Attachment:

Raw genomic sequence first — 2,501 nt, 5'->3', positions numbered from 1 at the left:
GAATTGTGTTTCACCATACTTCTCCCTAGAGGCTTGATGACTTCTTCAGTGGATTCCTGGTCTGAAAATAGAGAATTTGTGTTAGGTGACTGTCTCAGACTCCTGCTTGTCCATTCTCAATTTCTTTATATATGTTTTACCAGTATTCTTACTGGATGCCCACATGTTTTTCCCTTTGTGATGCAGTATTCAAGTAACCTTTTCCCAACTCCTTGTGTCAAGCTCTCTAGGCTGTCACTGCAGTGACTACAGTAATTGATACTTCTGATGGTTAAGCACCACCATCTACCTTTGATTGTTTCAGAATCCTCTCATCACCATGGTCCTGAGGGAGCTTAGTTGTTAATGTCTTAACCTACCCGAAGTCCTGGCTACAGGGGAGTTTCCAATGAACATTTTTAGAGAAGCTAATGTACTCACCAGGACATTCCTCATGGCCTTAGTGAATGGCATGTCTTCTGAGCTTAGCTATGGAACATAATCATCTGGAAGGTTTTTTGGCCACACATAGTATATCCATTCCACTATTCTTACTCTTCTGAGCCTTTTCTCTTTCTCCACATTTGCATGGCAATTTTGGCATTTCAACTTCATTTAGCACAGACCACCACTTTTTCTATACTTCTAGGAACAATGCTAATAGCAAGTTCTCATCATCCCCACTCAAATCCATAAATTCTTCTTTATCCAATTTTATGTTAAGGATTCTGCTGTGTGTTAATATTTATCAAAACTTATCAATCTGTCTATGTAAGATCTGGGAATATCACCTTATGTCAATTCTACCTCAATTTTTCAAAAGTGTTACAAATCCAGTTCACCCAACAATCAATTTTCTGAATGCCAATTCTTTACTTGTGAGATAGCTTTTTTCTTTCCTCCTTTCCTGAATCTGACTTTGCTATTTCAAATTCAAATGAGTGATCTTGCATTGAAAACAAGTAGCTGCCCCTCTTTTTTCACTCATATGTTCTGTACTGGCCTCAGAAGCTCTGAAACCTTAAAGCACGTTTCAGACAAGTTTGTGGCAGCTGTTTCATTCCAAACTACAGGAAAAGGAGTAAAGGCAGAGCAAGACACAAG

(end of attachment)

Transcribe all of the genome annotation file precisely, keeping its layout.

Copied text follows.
Raw genomic sequence first — 2,501 nt, 5'->3', positions numbered from 1 at the left:
GAATTGTGTTTCACCATACTTCTCCCTAGAGGCTTGATGACTTCTTCAGTGGATTCCTGGTCTGAAAATAGAGAATTTGTGTTAGGTGACTGTCTCAGACTCCTGCTTGTCCATTCTCAATTTCTTTATATATGTTTTACCAGTATTCTTACTGGATGCCCACATGTTTTTCCCTTTGTGATGCAGTATTCAAGTAACCTTTTCCCAACTCCTTGTGTCAAGCTCTCTAGGCTGTCACTGCAGTGACTACAGTAATTGATACTTCTGATGGTTAAGCACCACCATCTACCTTTGATTGTTTCAGAATCCTCTCATCACCATGGTCCTGAGGGAGCTTAGTTGTTAATGTCTTAACCTACCCGAAGTCCTGGCTACAGGGGAGTTTCCAATGAACATTTTTAGAGAAGCTAATGTACTCACCAGGACATTCCTCATGGCCTTAGTGAATGGCATGTCTTCTGAGCTTAGCTATGGAACATAATCATCTGGAAGGTTTTTTGGCCACACATAGTATATCCATTCCACTATTCTTACTCTTCTGAGCCTTTTCTCTTTCTCCACATTTGCATGGCAATTTTGGCATTTCAACTTCATTTAGCACAGACCACCACTTTTTCTATACTTCTAGGAACAATGCTAATAGCAAGTTCTCATCATCCCCACTCAAATCCATAAATTCTTCTTTATCCAATTTTATGTTAAGGATTCTGCTGTGTGTTAATATTTATCAAAACTTATCAATCTGTCTATGTAAGATCTGGGAATATCACCTTATGTCAATTCTACCTCAATTTTTCAAAAGTGTTACAAATCCAGTTCACCCAACAATCAATTTTCTGAATGCCAATTCTTTACTTGTGAGATAGCTTTTTTCTTTCCTCCTTTCCTGAATCTGACTTTGCTATTTCAAATTCAAATGAGTGATCTTGCATTGAAAACAAGTAGCTGCCCCTCTTTTTTCACTCATATGTTCTGTACTGGCCTCAGAAGCTCTGAAACCTTAAAGCACGTTTCAGACAAGTTTGTGGCAGCTGTTTCATTCCAAACTACAGGAAAAGGAGTAAAGGCAGAGCAAGACACAAG